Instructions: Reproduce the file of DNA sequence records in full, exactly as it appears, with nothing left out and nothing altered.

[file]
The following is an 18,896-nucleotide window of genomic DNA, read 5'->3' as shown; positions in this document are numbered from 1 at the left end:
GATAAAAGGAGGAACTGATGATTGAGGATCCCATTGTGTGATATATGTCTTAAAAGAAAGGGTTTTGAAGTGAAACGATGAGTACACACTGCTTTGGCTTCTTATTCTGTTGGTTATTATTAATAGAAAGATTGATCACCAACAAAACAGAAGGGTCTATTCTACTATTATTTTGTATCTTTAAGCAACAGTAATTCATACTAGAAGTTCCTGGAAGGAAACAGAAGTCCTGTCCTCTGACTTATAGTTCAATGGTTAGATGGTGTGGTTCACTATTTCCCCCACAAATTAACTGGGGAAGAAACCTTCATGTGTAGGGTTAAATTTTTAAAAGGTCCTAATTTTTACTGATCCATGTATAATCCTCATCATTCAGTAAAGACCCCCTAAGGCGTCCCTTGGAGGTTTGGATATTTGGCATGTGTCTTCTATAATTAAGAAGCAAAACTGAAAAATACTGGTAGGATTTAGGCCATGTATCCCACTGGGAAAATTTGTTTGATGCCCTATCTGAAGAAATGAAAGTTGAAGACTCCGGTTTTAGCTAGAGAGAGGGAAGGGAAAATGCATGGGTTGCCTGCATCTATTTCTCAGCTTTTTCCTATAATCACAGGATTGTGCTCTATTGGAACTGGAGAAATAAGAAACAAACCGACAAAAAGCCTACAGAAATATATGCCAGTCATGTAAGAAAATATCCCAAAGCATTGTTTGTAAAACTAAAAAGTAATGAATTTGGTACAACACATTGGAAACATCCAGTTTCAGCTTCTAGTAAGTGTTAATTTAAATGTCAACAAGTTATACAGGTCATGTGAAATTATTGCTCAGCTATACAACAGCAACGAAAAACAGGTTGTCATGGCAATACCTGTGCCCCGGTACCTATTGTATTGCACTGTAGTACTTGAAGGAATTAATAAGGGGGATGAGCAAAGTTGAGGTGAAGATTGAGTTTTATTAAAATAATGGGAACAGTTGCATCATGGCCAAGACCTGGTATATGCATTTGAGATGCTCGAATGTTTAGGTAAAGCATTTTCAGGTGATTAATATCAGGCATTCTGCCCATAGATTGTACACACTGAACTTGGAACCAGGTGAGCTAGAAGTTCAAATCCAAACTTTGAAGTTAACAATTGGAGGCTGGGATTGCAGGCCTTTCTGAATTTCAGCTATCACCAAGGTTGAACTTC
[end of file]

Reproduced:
The following is an 18,896-nucleotide window of genomic DNA, read 5'->3' as shown; positions in this document are numbered from 1 at the left end:
GATAAAAGGAGGAACTGATGATTGAGGATCCCATTGTGTGATATATGTCTTAAAAGAAAGGGTTTTGAAGTGAAACGATGAGTACACACTGCTTTGGCTTCTTATTCTGTTGGTTATTATTAATAGAAAGATTGATCACCAACAAAACAGAAGGGTCTATTCTACTATTATTTTGTATCTTTAAGCAACAGTAATTCATACTAGAAGTTCCTGGAAGGAAACAGAAGTCCTGTCCTCTGACTTATAGTTCAATGGTTAGATGGTGTGGTTCACTATTTCCCCCACAAATTAACTGGGGAAGAAACCTTCATGTGTAGGGTTAAATTTTTAAAAGGTCCTAATTTTTACTGATCCATGTATAATCCTCATCATTCAGTAAAGACCCCCTAAGGCGTCCCTTGGAGGTTTGGATATTTGGCATGTGTCTTCTATAATTAAGAAGCAAAACTGAAAAATACTGGTAGGATTTAGGCCATGTATCCCACTGGGAAAATTTGTTTGATGCCCTATCTGAAGAAATGAAAGTTGAAGACTCCGGTTTTAGCTAGAGAGAGGGAAGGGAAAATGCATGGGTTGCCTGCATCTATTTCTCAGCTTTTTCCTATAATCACAGGATTGTGCTCTATTGGAACTGGAGAAATAAGAAACAAACCGACAAAAAGCCTACAGAAATATATGCCAGTCATGTAAGAAAATATCCCAAAGCATTGTTTGTAAAACTAAAAAGTAATGAATTTGGTACAACACATTGGAAACATCCAGTTTCAGCTTCTAGTAAGTGTTAATTTAAATGTCAACAAGTTATACAGGTCATGTGAAATTATTGCTCAGCTATACAACAGCAACGAAAAACAGGTTGTCATGGCAATACCTGTGCCCCGGTACCTATTGTATTGCACTGTAGTACTTGAAGGAATTAATAAGGGGGATGAGCAAAGTTGAGGTGAAGATTGAGTTTTATTAAAATAATGGGAACAGTTGCATCATGGCCAAGACCTGGTATATGCATTTGAGATGCTCGAATGTTTAGGTAAAGCATTTTCAGGTGATTAATATCAGGCATTCTGCCCATAGATTGTACACACTGAACTTGGAACCAGGTGAGCTAGAAGTTCAAATCCAAACTTTGAAGTTAACAATTGGAGGCTGGGATTGCAGGCCTTTCTGAATTTCAGCTATCACCAAGGTTGAACTTC